[420. {423.}1 Ekâsanadāyaka2]

In the Himalayan region,
there’s a mountain named Kosika.
My well-built hermitage [is there,]
with well-fashioned halls made of leaves. (1) [4497]

My name [back then] was Nārada,
[and] I was known as Kassapa.
I’m living on Kosika then,
seeking the path of purity.3 (2) [4498]

The Victor, Padumuttara,
the [Great] Master of Everything,
Solitude-Lover, Sambuddha,
came [there] in the path of the wind. (3) [4499]

Seeing the rays of the Great Sage,
flying4 over the forest5 [then],
I prepared a couch out of sticks,
and spread [my] leather robe6 [on it]. (4) [4500]

After preparing [him that] seat,
hands pressed together on [my] head,
declaring [my] great state of mind,
I spoke these words [to him back then]: (5) [4501]

“[You are]7 the Surgeon,8 [Great] Hero,
the Physician9 for the diseased.
O Guide, give your healing [to me],
one who’s afflicted with disease. (6) [4502]

O Sage, those seeking what is right10
who see you, O Best of Buddhas,
always gain success in their goal:11
existence is shattered for them.12 (7) [4503]

There’s nothing for me to give you;
I [live] eating [only] wild fruits.
[But] I do have this seat [to give;]
sit down on this couch made of sticks.” (8) [4504]

The Blessed One did sit down there,
unfrightened like a lion[-king].
After spending a moment [there,]
he spoke these words [to me back then]: (9) [4505]

“Be confident, don’t be afraid;
you have obtained a wishing stone.13
Everything which you have wished for
will be fulfilled in the future. (10) [4506]

It is no trifle, what you’ve done,
in the unexcelled merit-field.
Self-lifting up is possible
for one whose mind is [well-]controlled. (11) [4507]

Because of this gift of a seat,
[done] with intention and resolve,
for one hundred thousand aeons
you won’t fall14 into suffering.15 (12) [4508]

Fifty times the lord of the gods,
you will exercise divine rule,
and eighty times you’ll be a king,
a king who turns the wheel [of law]. (13) [4509]

[And there will be] much local rule,
innumerable by counting.
Being happy in every place,
you’ll transmigrate in existence.” (14) [4510]

Having said this, the Sambuddha,
the Leader, Ultimate Lotus,
the Hero16 rose into the sky,
just like a swan-king in the air. (15) [4511]

Elephant- [and] horse-vehicles,
with chariots and palanquins —
I am obtaining all of them:
that’s the fruit of a single seat. (16) [4512]

Even having entered the woods,
whenever I wish for a seat,
discerning what I am thinking,
a palanquin’s waiting on me. (17) [4513]

Being gone into the water17
whenever I wish for a seat,
discerning what I am thinking,
a palanquin’s waiting on me. (18) [4514]

In whichever womb I’m reborn,
[whether] it’s human or divine,
a hundred thousand palanquins
are waiting on me all the time. (19) [4515]

I transmigrate in [just] two states:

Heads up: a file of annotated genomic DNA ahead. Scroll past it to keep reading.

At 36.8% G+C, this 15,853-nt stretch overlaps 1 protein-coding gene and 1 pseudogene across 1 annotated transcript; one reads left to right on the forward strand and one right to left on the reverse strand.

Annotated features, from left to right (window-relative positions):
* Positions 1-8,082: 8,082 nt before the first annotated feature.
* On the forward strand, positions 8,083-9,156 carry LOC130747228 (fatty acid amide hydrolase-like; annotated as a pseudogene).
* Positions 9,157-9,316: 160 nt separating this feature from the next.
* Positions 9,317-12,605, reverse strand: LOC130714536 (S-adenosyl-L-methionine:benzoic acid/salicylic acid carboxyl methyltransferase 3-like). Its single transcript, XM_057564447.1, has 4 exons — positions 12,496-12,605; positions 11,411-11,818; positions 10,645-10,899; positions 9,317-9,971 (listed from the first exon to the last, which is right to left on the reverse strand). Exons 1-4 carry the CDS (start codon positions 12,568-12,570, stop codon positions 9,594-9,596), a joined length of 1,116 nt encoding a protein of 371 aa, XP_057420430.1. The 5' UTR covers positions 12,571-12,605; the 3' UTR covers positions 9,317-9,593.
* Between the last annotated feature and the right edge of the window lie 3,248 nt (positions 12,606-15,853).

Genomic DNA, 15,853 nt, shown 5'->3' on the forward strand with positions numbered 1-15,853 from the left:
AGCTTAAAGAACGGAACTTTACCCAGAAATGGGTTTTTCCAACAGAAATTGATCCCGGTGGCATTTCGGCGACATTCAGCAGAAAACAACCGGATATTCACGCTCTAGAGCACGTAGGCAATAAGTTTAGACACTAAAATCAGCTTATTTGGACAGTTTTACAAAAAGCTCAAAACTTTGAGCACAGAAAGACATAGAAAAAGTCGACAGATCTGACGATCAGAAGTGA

that of a god, or of a man.
[When human] I‘m born in two clans:
the kṣatriyan or the brahmin. (20) [4516]

Having given a single seat
in the unexcelled merit-field,
taking the Teaching-palanquin,
I’m living without defilements. (21) [4517]

In the hundred thousand aeons
since I gave that gift at that time,
I’ve come to know no bad rebirth:
that’s the fruit of a single seat. (22) [4518]

[My] defilements are [now] burnt up;
all [new] existence is destroyed.
Like elephants with broken chains,
I am living without constraint. (23) [4519]

Being in Best Buddha’s presence
was a very good thing for me.
The three knowledges are attained;
[I have] done what the Buddha taught! (24) [4520]

The four analytical modes,
and these eight deliverances,
six special knowledges mastered,
[I have] done what the Buddha taught! (25) [4521]

Thus indeed Venerable Ekâsanadāyaka Thera spoke these verses.

The legend of Ekâsanadāyaka Thera is finished.

  1. Apadāna numbers provided in {fancy brackets} correspond to the BJTS edition, which contains more individual poems than does the PTS edition dictating the main numbering of this translation.

  2. “One-Seat-Donor”

  3. suddhimaggaŋ gavesanto

  4. lit., “going”

  5. vanagge, lit., “on the top of the forest”

  6. ajinaŋ, lit., “deer-leather [robe]”

  7. BJTS omits PTS tuvaŋ and gives mahāvīra for PTS vīra, keeping the meter. This translation preserves both the tuvaŋ of PTS and the mahā° of BJTS, but also indicates their absence in the respective other texts by including them in square brackets

  8. sallakatto, lit., “one who works on the (poison) arrow,” a doctor who does surgery.

  9. tikicchchako

  10. reading kalla-atthikā with BJTS for PTS kallaṭṭhikā. BJTS glosses kalla (“what is fitting”) as “nirvana” (nivan kämmätt yamkenek)

  11. reading dhuvatthasiddiŋ with BJTS for PTS dhuvaŋ ti siddhiŋ, “their goal called permanence” or “their goal called nirvana” (following PSI for the latter definition).

  12. etesaŋ jajjaro bhavo, following BJTS gloss (= “comes to an end”)

  13. jotiraso

  14. lit., “go”

  15. vinipātaŋ, lit., “a state of suffering” or “ruination”

  16. BJTS reads dhīro (“the wise one”)

  17. lit., “in the middle of water”